Mountaineer Magic: Is A Big University “Makeover” In The Works?

Mountaineer Magic: Is A Big University “Makeover” In The Works?
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An unidentified architect points out features of the proposed gateway.

By David Rogers. October 24, 2016. BOONE, NC — Needed, absolutely. Expensive, maybe. Doable, probably.  Appalachian State University is headed for a “makeover” with both functional as well as aesthetic improvements.

Now the sixth largest institution in the University of North Carolina system with more than 16,000 undergraduate and roughly 1,600 graduate students, Appalachian State was founded in 1899 — almost 120 years ago — and at least a few of the buildings housing the university’s academic programs are showing their age.  Moreover, the university has grown in size and scope without benefit of a larger overall plan taking into account aesthetics, functionality, and even core values now embraced by the university, such as sustainability.

Building new or renovating existing academic facilities, improving parking, and enhancing the connectivity of the different parts of campus were common themes on Thursday and Friday as faculty, staff, students and administrators got a look at architects’ ideas and provided feedback for what Appalachian State University’s Master Plan 2025 might look like if adopted.

Chancellor Sheri Everts was in the crowd at Plemmons Student Union, listening intently to the architects’ ideas crafted with the inputs of the Master Planning Committee headed by Vice Chancellor and Chief of Staff Randy Edwards and Provost/Executive Vice Chancellor Darrell Kruger.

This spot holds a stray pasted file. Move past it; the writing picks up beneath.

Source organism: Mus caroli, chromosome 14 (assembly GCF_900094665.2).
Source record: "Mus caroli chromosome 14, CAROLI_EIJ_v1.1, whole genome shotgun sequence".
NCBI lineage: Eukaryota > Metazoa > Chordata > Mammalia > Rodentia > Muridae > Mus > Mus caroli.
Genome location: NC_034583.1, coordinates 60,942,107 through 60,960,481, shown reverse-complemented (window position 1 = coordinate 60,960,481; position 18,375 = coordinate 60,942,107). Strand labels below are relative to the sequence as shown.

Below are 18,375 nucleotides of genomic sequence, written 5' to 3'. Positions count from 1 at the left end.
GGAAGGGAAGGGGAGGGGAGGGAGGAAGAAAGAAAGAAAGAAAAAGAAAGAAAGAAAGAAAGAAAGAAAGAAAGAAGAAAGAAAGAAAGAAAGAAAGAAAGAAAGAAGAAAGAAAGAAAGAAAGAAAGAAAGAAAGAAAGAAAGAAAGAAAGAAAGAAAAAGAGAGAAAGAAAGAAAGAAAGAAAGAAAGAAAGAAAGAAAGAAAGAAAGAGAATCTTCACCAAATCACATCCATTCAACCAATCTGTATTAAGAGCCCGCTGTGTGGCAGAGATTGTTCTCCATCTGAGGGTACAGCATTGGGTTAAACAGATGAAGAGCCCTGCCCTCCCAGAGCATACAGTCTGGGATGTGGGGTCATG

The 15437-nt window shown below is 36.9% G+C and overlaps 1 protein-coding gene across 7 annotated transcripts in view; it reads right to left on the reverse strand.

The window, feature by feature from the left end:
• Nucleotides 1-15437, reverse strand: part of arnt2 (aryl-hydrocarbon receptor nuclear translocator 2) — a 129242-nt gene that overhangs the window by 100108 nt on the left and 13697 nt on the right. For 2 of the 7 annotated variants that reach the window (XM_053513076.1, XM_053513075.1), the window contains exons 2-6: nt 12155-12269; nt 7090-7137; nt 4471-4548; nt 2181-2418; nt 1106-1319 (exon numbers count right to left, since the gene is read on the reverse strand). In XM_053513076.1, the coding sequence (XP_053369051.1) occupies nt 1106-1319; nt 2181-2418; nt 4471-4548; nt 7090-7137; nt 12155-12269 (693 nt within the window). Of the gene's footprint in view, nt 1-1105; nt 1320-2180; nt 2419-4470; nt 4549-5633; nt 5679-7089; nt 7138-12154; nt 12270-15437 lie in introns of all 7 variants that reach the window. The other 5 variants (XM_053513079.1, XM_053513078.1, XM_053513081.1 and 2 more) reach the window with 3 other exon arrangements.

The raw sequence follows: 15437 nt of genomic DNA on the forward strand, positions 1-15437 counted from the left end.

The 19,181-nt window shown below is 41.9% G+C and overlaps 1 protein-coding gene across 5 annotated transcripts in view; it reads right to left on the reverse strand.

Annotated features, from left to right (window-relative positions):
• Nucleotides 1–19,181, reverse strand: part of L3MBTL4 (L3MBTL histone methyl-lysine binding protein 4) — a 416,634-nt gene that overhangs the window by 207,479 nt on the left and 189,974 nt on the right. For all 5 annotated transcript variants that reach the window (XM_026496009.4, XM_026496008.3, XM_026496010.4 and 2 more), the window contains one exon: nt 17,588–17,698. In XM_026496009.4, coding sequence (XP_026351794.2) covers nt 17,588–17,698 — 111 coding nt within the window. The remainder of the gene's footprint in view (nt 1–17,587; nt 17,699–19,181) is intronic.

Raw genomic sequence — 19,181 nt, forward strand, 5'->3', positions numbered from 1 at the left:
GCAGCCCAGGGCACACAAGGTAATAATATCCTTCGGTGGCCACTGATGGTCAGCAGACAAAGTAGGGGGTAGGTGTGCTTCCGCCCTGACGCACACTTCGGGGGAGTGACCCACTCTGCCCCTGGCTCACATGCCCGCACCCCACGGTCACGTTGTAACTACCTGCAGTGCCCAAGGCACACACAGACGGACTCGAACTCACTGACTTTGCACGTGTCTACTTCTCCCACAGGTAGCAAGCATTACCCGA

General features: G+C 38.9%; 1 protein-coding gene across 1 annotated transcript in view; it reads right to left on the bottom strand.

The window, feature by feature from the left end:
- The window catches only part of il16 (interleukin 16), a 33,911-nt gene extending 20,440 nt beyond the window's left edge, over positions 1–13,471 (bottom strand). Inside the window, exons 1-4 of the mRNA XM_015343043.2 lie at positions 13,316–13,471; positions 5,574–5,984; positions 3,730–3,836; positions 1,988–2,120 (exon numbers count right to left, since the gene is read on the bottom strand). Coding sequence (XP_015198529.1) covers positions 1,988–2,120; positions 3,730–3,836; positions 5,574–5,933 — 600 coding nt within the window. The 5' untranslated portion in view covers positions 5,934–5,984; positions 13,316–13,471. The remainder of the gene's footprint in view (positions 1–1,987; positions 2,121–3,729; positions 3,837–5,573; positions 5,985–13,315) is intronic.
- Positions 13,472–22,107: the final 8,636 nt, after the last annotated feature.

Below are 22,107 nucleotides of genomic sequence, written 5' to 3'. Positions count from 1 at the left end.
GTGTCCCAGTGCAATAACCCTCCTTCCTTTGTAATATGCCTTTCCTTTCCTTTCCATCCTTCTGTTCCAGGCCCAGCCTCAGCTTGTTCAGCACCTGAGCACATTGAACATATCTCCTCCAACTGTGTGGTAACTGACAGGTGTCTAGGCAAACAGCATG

One of the lynch pins of any demolition, renovation or new construction plans seems to be the timing for completion of the new Beaver College of Health Sciences.  The new Beaver College building near Watauga Medical Center will free up classroom and office space in older buildings currently housing Health Sciences on campus, which can then be used for “bridge” or transition facilities as other structures are demolished, built and renovated per a schedule yet to be determined.

A look at updating the university’s master plan came at the behest of Chancellor Sheri Everts and the University Board of Trustees, according to Everts, as a necessary process for addressing current challenges and responding to opportunities.

Interviewed after Friday’s presentation, Everts reminded Blowing Rock News that the most recent version of the Master Plan (2020) adopted in 2010 is getting a bit dated and that the university’s follow-up with the plan has been less than adequate.

“For instance,” Everts observed, “the 2010 plan called for five new parking structures in Years 0-4 and none of them have been built. Does that address the university parking problem?” she asked, rhetorically.

Ideas for Rivers St. to make it a “complete street.”

In reviewing the plan adopted in 2010, Blowing Rock News confirmed that the document included a recommendation for 1,820 parking spaces to be added in five new lots, including a Holmes Center Parking Garage (400 spaces), a Legends Parking Garage (400 spaces), and three decks on or near property that was formerly the Broyhill Inn (340 spaces each). None of those have been built, whether because of budget constraints or project prioritization.

Everts summarized the priorities she sees in the updated planning document as [1] Academic Facilities, [2] Parking, and [3] Connectivity.

A prospective Arts cooridor and what to do with the Peacock parking lot — a section of campus that at least some regard as an eyesore — received plenty of discussion.

One of the interesting aspects of the architects’ “makeover” suggestions included their observed need for extensive campus demolitions and renovations of existing structures. Among the buildings the plan document would schedule for demolition includes East Residence Hall, Legends, IG Greer Hall, Estes House, Duncan Hall, Dougherty Hall, and the Broyhill Events Center.

Buildings they the plan identifies as “Complete Renewal Required” includes Varsity Gym, Harper Hall, Sanford Hall, Justice Hall, Coltrane Hall, Eggers Hall, Shook Student Health Services, and the Lucy Brock Child Development Center.